Greece 2030: one in three cars will be electric

Ministry of Energy and Natural Resources Secretary General Alexandra Suduku announces impressive growth in electric vehicle sales in the first four months of 2021 and ambitious national targets.

When Prime Minister Kyriakos Mitsotakis ushered in the era of “Green Mobility” in Gazi in June 2020, the government set a very high bar for the country’s transition to sustainable electric transport.

Nearly a year later, electric transport is challenging the pandemic, and citizens have embraced a vision of promoting zero-emission mobility that would improve air quality and life while gradually renewing an aging car fleet.

In 2020, 2,135 EVs were sold, up from 490 in 2019, representing 2.6% of the market share, while the ministry’s plans for 2020 were 1% or 1,350 EVs!

The impressive shift towards cleaner vehicles continues this year, with electric vehicle registrations hitting 5.4% in the first four months, while early estimates show the 2021 target of 3,795 vehicles will be met.

The new law provides significant financial and tax incentives for the purchase of electric vehicles, motorcycles and bicycles to make them more affordable for the average household and companies. Our country is now among the only eight EU countries that provide full incentives for the use and purchase of electric vehicles. The main incentive is the program “I am driving on electricity” (“Κινούμαι Ηλεκτρικά”), over the nine months of which 12,600 applications were submitted for electric vehicles of all types and 97% have already passed the assessment.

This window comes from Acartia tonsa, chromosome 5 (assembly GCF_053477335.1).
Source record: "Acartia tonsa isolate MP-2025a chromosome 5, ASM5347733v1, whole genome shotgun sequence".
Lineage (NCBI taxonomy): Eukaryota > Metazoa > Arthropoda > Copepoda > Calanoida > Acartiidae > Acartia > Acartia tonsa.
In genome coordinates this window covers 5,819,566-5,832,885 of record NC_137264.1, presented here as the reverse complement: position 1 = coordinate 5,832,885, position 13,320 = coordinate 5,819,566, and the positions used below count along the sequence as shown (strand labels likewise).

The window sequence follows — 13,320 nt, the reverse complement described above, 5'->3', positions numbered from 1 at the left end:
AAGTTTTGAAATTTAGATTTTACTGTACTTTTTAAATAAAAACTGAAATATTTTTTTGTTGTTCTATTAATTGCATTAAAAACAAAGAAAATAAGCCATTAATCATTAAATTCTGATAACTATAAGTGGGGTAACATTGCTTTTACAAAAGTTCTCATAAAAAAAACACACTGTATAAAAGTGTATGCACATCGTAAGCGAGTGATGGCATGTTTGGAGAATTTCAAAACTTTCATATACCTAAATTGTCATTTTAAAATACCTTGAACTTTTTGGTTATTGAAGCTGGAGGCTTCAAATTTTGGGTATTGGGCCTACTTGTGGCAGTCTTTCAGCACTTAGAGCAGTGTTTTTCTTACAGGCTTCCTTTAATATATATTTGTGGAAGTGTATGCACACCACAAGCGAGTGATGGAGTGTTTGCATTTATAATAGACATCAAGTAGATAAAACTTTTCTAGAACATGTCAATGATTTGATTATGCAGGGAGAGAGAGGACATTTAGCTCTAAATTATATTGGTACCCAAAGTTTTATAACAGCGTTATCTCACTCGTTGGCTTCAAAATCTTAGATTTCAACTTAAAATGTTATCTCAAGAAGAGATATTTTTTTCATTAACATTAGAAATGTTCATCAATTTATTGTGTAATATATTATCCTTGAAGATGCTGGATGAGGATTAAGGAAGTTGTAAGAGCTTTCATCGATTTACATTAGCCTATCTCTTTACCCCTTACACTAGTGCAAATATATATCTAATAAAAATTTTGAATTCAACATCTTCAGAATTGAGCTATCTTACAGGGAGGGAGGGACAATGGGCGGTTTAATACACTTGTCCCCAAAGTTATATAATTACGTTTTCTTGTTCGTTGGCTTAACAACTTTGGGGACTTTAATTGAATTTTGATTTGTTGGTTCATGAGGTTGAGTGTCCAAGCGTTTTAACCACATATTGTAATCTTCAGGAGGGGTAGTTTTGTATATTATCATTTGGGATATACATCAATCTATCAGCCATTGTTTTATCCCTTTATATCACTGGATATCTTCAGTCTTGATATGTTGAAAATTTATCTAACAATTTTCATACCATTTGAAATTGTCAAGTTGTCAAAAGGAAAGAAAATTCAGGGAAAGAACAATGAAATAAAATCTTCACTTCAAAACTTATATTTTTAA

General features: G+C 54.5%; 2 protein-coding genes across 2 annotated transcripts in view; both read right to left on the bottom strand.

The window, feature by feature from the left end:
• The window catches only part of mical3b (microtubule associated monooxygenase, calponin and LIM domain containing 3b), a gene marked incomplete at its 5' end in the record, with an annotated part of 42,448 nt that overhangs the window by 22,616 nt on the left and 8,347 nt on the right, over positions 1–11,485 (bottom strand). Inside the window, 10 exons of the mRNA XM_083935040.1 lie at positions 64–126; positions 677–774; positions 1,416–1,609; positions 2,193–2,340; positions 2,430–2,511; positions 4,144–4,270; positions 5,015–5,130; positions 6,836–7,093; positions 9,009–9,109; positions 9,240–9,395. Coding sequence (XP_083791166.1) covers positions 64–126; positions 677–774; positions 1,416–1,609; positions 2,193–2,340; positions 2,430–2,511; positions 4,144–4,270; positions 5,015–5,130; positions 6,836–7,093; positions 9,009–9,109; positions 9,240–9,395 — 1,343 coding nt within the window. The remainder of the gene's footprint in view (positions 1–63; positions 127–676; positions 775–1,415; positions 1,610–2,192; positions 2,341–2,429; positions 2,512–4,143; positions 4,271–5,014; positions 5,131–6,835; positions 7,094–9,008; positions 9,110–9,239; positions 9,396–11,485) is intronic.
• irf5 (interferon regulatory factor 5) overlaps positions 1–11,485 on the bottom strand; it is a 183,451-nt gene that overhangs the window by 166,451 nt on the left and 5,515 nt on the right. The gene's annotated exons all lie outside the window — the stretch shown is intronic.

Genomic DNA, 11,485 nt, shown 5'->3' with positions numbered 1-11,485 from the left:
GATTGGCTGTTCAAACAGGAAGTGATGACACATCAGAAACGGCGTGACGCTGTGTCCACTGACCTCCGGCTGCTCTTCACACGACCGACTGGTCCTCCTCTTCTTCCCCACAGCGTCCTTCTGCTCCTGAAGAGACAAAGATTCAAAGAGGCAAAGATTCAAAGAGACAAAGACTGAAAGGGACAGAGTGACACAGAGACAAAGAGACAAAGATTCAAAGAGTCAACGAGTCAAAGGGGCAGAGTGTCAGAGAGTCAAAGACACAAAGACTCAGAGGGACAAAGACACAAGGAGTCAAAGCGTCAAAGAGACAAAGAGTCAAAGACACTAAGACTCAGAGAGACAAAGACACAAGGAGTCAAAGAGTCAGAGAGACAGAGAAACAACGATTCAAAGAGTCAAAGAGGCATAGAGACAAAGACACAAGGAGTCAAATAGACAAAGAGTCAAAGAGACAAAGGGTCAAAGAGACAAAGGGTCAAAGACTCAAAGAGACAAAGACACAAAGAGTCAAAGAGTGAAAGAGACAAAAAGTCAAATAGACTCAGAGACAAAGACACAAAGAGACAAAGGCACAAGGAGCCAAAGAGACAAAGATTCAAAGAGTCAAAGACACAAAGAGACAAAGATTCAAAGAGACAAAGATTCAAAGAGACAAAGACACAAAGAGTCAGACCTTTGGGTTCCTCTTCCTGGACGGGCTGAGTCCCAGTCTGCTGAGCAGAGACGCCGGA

At the same time, we are speeding up procedures for the placement of publicly accessible charging points and the creation of the necessary infrastructure in order to cover the entire territory. We have simplified the licensing of charging points and made it mandatory to install them in new buildings, supporting the development of residential charging points as a subsidy.

At the same time, we are completing the creation of a national register of infrastructure and electricity organizations in cooperation with the Ministry of Infrastructure and Transport. Our goal is to create an application that will provide real-time information about all available public charging points in the country and the cost of charging, so that the driver feels confident on the road.

However, we are still at the beginning of the road, and the road to 2030, when one in three new cars will be electric, is long. All countries are now “competing” in the policy of moving towards green urban mobility, which will be a “key” factor in achieving the European vision for climate neutrality by 2050.

Our valuable ally in this endeavor is the resources of the Recovery Fund, which will accelerate our efforts to develop an adequate charging network and create a wider manufacturing base for the electrical circuit to develop the domestic industry and create new jobs.

Electricity isn’t just about cars and sales. It is a means of creating conditions for sustainable development and protecting the health of the population. It is inconceivable that human lives are lost prematurely in our country due to air pollution. At a time when replacing a polluting vehicle with petrol and diesel fuel can reduce emissions by 2.5 million tons of CO2 per year.





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